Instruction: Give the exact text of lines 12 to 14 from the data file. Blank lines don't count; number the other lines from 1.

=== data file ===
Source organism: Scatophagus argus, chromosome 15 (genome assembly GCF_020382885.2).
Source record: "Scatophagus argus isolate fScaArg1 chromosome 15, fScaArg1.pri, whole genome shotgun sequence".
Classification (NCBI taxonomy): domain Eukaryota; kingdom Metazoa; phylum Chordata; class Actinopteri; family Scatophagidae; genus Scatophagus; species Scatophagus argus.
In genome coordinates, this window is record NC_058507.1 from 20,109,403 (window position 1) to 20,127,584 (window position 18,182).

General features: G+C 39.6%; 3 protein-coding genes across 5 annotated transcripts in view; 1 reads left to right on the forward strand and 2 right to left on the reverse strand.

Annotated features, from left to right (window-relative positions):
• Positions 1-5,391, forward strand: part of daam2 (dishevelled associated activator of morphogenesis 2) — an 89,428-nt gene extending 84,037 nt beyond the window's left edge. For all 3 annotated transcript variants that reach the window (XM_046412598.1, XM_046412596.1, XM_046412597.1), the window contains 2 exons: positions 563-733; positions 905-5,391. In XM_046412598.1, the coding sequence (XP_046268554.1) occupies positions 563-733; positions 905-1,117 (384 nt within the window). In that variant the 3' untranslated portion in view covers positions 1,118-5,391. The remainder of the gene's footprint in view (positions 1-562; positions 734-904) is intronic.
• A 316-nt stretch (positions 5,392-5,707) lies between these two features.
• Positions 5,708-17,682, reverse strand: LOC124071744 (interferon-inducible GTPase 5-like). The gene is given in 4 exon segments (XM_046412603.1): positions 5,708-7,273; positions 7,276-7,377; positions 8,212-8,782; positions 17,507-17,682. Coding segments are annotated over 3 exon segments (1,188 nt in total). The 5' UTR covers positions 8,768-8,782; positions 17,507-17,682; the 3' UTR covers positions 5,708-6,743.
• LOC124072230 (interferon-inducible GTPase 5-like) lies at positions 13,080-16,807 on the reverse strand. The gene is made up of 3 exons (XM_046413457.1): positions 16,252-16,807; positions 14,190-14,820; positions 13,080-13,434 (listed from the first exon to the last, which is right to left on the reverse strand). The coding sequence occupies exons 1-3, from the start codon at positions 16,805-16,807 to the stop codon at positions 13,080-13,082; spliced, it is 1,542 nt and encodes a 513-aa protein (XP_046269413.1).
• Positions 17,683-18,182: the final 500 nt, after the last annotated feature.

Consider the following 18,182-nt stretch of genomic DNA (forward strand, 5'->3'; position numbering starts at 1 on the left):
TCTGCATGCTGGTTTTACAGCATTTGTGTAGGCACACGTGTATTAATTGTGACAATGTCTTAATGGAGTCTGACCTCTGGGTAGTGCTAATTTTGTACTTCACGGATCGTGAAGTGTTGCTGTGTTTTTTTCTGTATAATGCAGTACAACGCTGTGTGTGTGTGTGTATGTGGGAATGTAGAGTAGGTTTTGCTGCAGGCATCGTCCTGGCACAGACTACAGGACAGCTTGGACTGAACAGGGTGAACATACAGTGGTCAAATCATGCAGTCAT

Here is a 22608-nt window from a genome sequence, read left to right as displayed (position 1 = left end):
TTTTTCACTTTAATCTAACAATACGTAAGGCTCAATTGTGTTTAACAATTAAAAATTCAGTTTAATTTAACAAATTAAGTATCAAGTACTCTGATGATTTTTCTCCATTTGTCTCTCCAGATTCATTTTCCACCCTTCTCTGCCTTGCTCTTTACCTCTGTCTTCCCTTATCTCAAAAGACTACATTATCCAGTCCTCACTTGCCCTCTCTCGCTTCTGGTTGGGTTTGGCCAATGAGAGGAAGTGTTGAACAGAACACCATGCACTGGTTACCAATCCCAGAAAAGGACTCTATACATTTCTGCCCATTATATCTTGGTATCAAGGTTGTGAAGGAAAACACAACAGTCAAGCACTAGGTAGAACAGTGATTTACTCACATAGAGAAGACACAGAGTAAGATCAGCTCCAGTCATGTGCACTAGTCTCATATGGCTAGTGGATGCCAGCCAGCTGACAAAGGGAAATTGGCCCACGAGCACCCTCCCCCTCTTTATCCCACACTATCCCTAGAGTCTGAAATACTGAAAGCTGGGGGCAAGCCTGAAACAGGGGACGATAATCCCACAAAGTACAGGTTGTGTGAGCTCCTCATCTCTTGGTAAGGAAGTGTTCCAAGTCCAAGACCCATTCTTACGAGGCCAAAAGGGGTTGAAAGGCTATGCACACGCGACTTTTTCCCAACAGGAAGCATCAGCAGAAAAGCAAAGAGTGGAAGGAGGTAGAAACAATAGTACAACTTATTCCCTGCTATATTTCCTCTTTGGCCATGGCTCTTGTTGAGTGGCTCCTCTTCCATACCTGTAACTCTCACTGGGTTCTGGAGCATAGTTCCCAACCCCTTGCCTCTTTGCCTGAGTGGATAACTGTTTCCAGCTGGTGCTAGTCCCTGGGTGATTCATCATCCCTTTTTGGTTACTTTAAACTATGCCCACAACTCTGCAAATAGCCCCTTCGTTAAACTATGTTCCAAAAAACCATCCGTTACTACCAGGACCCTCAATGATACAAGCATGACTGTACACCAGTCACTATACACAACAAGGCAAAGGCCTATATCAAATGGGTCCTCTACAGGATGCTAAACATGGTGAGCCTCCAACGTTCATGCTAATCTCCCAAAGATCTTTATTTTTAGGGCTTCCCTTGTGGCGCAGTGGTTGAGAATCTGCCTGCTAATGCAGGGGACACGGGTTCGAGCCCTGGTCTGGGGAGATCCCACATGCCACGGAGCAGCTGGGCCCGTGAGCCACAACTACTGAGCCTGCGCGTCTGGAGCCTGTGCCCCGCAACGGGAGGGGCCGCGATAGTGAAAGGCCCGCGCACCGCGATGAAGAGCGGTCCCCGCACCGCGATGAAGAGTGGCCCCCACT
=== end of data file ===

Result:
Consider the following 18,182-nt stretch of genomic DNA (forward strand, 5'->3'; position numbering starts at 1 on the left):
TCTGCATGCTGGTTTTACAGCATTTGTGTAGGCACACGTGTATTAATTGTGACAATGTCTTAATGGAGTCTGACCTCTGGGTAGTGCTAATTTTGTACTTCACGGATCGTGAAGTGTTGCTGTGTTTTTTTCTGTATAATGCAGTACAACGCTGTGTGTGTGTGTGTATGTGGGAATGTAGAGTAGGTTTTGCTGCAGGCATCGTCCTGGCACAGACTACAGGACAGCTTGGACTGAACAGGGTGAACATACAGTGGTCAAATCATGCAGTCAT

Here is a 22608-nt window from a genome sequence, read left to right as displayed (position 1 = left end):